The jailed politician rejects the idea that taking a weekly central government meeting to Barcelona amid extraordinary security measures next week is "a way of showing affection to Catalonia," as Sanchez has put it.

Separatists are supporting protests against the Cabinet's presence in the Catalan capital while jockeying for a meeting between the prime minister and Catalonia's regional chief, Quim Torra, whose Cabinet has been criticized for not responding effectively to violent protesters.

Turull said those favoring secession "should be stricter than ever against those who make us look bad."

"We have a red line, which is achieving our goals peacefully, using mediation and dialogue. We are never going to put anybody at risk," he declared.

This story was reported by The Associated Press. 

You've read  of  free articles. Subscribe to continue.
Real news can be honest, hopeful, credible, constructive.
What is the Monitor difference? Tackling the tough headlines – with humanity. Listening to sources – with respect. Seeing the story that others are missing by reporting what so often gets overlooked: the values that connect us. That’s Monitor reporting – news that changes how you see the world.

Dear Reader,

About a year ago, I happened upon this statement about the Monitor in the Harvard Business Review – under the charming heading of “do things that don’t interest you”:

“Many things that end up” being meaningful, writes social scientist Joseph Grenny, “have come from conference workshops, articles, or online videos that began as a chore and ended with an insight. My work in Kenya, for example, was heavily influenced by a Christian Science Monitor article I had forced myself to read 10 years earlier. Sometimes, we call things ‘boring’ simply because they lie outside the box we are currently in.”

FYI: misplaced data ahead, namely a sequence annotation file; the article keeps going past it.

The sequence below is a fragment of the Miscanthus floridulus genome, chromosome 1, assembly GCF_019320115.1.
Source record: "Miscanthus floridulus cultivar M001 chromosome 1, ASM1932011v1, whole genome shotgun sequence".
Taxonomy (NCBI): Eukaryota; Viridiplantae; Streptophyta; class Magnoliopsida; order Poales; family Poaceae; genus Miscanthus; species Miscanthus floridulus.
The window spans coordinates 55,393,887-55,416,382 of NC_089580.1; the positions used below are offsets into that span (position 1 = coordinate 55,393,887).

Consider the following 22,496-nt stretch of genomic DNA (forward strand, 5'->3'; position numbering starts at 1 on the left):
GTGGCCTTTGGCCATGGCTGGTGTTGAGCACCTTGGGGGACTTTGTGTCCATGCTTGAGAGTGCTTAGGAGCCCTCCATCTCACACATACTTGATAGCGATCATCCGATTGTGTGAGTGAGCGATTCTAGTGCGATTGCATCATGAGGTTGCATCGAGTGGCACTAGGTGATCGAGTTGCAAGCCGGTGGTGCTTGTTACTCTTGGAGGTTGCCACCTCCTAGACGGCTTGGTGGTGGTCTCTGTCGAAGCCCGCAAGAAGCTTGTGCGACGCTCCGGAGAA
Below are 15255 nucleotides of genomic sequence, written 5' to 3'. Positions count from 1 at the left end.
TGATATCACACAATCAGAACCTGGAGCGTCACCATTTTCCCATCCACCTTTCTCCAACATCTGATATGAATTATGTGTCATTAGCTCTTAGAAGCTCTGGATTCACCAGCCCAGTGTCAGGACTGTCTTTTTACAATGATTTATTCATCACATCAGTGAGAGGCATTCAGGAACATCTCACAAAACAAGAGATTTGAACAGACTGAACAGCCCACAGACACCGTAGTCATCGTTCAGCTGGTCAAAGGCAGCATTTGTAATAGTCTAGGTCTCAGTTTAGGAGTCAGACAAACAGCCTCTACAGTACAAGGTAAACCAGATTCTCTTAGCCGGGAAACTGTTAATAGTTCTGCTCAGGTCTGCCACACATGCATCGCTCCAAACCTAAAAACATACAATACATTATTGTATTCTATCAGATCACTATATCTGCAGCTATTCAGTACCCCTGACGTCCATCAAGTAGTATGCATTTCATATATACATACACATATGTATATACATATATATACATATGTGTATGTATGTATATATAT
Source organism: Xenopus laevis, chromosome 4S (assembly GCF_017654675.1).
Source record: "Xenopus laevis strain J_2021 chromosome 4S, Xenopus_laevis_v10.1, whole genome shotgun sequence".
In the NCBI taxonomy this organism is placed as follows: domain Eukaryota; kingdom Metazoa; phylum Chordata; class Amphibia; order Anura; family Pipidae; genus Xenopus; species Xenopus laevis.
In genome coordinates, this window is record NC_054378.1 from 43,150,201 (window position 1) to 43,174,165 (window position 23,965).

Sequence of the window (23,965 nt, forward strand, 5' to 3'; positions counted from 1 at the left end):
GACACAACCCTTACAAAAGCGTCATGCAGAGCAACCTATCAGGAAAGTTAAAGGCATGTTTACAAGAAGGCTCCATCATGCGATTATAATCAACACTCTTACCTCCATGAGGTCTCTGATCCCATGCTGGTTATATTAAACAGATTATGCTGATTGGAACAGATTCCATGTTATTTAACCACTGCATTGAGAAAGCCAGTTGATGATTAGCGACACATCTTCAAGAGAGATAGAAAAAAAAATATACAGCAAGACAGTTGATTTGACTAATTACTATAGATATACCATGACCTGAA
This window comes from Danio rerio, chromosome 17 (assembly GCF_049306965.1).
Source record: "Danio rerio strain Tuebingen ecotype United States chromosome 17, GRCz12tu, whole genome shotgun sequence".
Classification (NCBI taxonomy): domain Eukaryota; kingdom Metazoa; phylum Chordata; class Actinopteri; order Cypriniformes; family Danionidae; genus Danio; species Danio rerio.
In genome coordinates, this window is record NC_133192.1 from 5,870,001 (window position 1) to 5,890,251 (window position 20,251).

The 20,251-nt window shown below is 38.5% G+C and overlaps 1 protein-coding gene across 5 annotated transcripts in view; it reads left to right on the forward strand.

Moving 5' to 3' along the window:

If you were to come up with a punchline to a joke about the Monitor, that would probably be it. We’re seen as being global, fair, insightful, and perhaps a bit too earnest. We’re the bran muffin of journalism.

But you know what? We change lives. And I’m going to argue that we change lives precisely because we force open that too-small box that most human beings think they live in.

The Monitor is a peculiar little publication that’s hard for the world to figure out. We’re run by a church, but we’re not only for church members and we’re not about converting people. We’re known as being fair even as the world becomes as polarized as at any time since the newspaper’s founding in 1908.

We have a mission beyond circulation, we want to bridge divides. We’re about kicking down the door of thought everywhere and saying, “You are bigger and more capable than you realize. And we can prove it.”

If you’re looking for bran muffin journalism, you can subscribe to the Monitor for $15. You’ll get the Monitor Weekly magazine, the Monitor Daily email, and unlimited access to

QR Code to Catalan politicians awaiting trial undergo hunger strike
Read this article in
QR Code to Subscription page
Start your subscription today